Monday, January 5, 2009

Construction spending not collapsing


Total construction spending has been flat for most of the past year. The decline in residential construction spending has slowed significantly in recent months, and is now at such a low level compared to the rest of the economy (about 3% of GDP) that further declines, if they occur, are almost irrelevant to the economy's overall health. Many have worried in recent months that nonresidential construction would be the next shoe to drop, but so far that has not occurred. Growth in nonresidential construction has slowed, but it was still growing as of the November data released today.

6 comments:

The Therapist Is In said...

SLAFX does not look like it has bounced 35 percent since late November. Wondering if this is a commodity or latin america play?

Scott Grannis said...

SLAFX is a latin american equity fund and not all markets have done as well as Brazil. Argentina for example is only up 33%. SLAFX however should be up at least 3-4% today, putting it up 35% from its November lows.

Bernard said...

With so many small businesses closing down, large retailers shutting hundreds of thousands of doors, and empty office buildings everywhere you look, certainly non-residential construction spending is the next shoe to drop?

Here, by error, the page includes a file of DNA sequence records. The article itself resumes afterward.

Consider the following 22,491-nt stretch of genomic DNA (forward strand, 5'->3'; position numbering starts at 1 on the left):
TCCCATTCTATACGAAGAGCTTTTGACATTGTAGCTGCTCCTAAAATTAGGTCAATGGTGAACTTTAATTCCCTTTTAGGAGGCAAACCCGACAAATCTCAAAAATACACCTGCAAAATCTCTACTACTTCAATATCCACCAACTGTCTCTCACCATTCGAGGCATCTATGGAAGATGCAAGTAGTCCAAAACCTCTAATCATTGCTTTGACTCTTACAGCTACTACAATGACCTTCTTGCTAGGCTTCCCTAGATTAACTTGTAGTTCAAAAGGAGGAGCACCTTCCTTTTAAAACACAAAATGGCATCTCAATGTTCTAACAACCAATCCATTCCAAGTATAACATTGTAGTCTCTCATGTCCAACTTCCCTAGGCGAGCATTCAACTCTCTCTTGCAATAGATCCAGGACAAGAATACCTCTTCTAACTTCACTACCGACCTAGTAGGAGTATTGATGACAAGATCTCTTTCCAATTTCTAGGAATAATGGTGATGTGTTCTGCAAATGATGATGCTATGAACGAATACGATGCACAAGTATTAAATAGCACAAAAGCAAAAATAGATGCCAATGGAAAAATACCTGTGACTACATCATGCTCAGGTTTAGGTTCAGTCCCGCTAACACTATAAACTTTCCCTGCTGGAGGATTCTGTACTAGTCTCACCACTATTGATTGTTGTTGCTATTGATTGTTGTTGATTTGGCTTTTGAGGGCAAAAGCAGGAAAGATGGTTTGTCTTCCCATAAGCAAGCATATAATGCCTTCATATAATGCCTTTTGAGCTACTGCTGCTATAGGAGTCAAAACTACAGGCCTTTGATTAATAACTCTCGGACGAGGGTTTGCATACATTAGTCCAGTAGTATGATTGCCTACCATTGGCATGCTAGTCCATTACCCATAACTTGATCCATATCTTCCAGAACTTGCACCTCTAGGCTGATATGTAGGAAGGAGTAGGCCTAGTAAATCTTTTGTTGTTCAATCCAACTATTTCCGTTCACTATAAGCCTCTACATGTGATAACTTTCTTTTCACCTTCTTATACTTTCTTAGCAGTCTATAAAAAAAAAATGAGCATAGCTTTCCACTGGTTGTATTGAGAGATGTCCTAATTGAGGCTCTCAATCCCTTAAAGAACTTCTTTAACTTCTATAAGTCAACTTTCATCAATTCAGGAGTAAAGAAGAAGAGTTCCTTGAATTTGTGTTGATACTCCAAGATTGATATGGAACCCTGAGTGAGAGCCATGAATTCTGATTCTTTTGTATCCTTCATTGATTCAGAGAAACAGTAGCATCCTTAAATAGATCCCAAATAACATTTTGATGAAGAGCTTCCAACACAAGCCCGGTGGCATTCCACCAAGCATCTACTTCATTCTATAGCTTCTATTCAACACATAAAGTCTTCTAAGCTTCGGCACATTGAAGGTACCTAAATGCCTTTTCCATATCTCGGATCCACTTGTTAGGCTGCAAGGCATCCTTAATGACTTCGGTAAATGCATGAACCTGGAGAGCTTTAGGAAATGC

Is it possible to figure out how many months of inventory are currently on the market? Maybe we are reaching an inflection point for the scarcity of real estate or I am not wise enough to know how compnaies can continue to develop commercial projects in this type of market with so much cheap space already available.

Is that an appropriate use of investment capital?

Scott Grannis said...

I wouldn't be surprised to see nonresidential construction slump. But by the time it does it may well be the case that residential starts picking up again. In any case, the drag from construction is not likely to be as big going forward as it has been to date.

Meanwhile there have been all sorts of changes going on in the economy that we won't know about for many months. I do see macro signs of the beginnings of an upturn in the economy (e.g., commodity prices turning up), even though the micro signs seem to all be negative.

One of the biggest impulses that would get a recovery going, however, would be the simple knowledge that the economy is no longer sinking. That would give a positive jolt to confidence, and that is what is most lacking at this point.

Bernard said...

This is exactly what I was thinking...

http://www.nytimes.com/2009/01/05/business/05real.html?em

Scott Grannis said...

The real question however is whether this bad news is priced into the market or not. I suspect it is. I suspect the market for commercial mortgage backed securities is pricing in default rates that are much higher than this article mentions.